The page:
It was not planned. I had no idea it would be what it is today. It was just a natural progression for us to play music we liked. So I wrote music that had more parts and styles of music that we listened to, as well as the roots of the music that we played when we first started.

RM: Do you know if Eric still has the original “Skanker Man” logo that he designed back in high school? When did you notice that the logo was starting to become something more than just a symbol printed on paper?

SC: No idea, but I doubt it. I know I do not have much from back then. We did way too much living in squats and vans, and moving around to keep much of what we had back in the day.

The logo instantly became something people related to. Not just our fans, but everyone that was at all Hardcore shows that knew what slam dancing was.

RM: You’ve beaten your share of guitars to all hell over the years…What is your current setup; and which axe do you consider to be your most prized six-string? What do you think is the biggest mistake guitar players make when they try to start playing music that is really fast? SC: I am using a couple of guitars, and have a couple others that were just made for me that I am trying to finish setting up and start using. The main one I been using lately is a ESP M-100 FM. It’s a black stained finish, so you can see the wood grain, unlike a painted guitar. It has a Floyd rose tremolo system, a kill switch, strap locks, and a pair of dual coil pick-ups.

The most prized is either my 1970 black Les Paul standard, or my frankenstein Kramer focus 3000 that has had probably 6 necks on it. It is covered with stickers from over 20 years of touring, and is probably the one guitar most people think of when they think of my guitar.

The biggest mistake is probably trying to play it fast from the get go. I found that starting slow and slowly speeding up works best for me. First learn how to play it good before playing it fast. Once you can play it good, then start playing it as fast as you can until it becomes sloppy. Then that’s the speed you need to work on until that becomes good. Once its good, speed it up a little more. The idea is to play it good, not just fast. Speed is not everything.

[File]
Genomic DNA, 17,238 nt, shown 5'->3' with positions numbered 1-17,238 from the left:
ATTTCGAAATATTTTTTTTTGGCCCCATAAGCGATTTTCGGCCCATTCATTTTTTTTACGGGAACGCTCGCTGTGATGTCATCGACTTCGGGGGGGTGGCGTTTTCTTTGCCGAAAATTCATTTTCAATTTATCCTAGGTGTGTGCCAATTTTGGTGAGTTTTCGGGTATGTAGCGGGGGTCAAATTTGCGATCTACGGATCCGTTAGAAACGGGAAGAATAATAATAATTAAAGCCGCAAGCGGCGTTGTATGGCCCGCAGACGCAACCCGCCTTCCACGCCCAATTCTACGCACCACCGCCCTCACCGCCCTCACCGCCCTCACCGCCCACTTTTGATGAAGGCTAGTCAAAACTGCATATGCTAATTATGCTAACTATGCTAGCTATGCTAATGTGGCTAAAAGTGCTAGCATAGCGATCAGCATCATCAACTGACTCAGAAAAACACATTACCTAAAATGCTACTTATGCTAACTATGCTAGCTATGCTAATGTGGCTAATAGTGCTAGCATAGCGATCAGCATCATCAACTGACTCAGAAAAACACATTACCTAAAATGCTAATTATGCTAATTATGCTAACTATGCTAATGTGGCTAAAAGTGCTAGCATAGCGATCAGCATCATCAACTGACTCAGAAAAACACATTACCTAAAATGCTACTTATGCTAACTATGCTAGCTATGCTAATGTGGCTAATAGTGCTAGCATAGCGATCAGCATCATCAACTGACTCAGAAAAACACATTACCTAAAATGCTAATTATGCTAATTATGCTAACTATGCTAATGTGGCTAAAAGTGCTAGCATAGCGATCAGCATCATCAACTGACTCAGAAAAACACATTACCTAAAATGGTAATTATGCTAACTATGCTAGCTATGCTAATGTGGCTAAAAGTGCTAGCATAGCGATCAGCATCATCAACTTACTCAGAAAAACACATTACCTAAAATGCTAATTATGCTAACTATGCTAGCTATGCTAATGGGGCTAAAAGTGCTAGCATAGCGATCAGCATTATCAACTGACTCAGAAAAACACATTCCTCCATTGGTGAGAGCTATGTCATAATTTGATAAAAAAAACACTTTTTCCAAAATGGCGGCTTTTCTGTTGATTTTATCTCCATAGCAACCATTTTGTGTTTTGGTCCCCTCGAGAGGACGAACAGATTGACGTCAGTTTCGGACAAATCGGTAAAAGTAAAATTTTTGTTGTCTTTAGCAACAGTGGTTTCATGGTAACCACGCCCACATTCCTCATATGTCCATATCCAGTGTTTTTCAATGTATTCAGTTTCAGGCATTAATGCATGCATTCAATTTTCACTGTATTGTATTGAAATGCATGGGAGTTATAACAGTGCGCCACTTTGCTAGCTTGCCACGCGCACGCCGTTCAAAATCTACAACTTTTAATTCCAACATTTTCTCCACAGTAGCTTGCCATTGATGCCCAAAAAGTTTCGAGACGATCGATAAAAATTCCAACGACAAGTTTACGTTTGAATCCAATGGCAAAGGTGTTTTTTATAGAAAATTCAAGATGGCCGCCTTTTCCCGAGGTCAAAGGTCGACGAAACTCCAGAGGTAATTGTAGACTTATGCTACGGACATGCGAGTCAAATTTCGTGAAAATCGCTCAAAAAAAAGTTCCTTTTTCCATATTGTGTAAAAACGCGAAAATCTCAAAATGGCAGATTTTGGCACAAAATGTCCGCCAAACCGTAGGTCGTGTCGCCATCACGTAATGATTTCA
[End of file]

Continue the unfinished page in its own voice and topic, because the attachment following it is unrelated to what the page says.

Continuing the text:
RM: What was the most important life lesson you learned in your time dealing with cancer? How would you best describe chemotherapy in music or songwriting terms to someone who’s never had to go through it?

SC: Do not give up. There is always a chance you can survive. It is just as much as a mental challenge as a physical challenge.

Chemo is like being really sick for a long time. Like having a stomach flu for 9 months. In music terms it would be like listening to music you hate through headphones for most of the day, every day, for months at a time. It will make you sick.

RM: Where did you move to when you left California back in 2006? What was it that made that place a better environment for yourself and your family? And why was it that you eventually decided to head back to the Golden State?

SC: I had a 5 year old son. I was renting a house around Oakland. It was time to stop paying rent, and start paying a mortgage. I had to start to think about his future as well as mine, and prepare for old age and retirement.

I started to look at houses I could afford to buy, and found nothing I would like to live in. I couldn’t afford a house in California. I moved to Washington state about 20 miles west of Seattle. I could afford to build a new house up there. The neighborhoods and schools were a much better then what I could afford in California. It was definitely a better place to raise a kid than the places I looked at in Oakland. Don’t get me wrong, there was lots of really nice places to raise a kid in California. I just couldn’t afford them on a somewhat of a starving musicians income.

It was kinda always the plan to come back to Cali. Washington was like a stepping stone. a place to for a first time home buyer to get a start, and build up some equity. I figured 3 – 5 years would be enough…then I could afford a nicer neighborhood in California.

RM: What’s up next for you and the D.R.I. crew in the remainder of 2014? Anything massive in the works that we should know about? SC: We are taking a step back to being even more DIY. We are booking our own shows again, and putting ourselves in more small intimate venues. It’s more fun for us to play these places over the big huge places with barricades. I think it’s more fun for most of our fans too. I’m sure there some that prefer the table and chair view from afar, but I think most like to get upfront and personal with us.

Thanx to First Order Historians for doing this interview and helping D.R.I. get some much needed exposure. A lot of our old fans don’t even know we are still together!!

Official Website: http://www.dirtyrottenimbeciles.com/

D.R.I. on Facebook: https://www.facebook.com/pages/DRI/137263955229

Once again thanks for visiting First Order Historians and enjoying more of the internet’s finest in user generated content.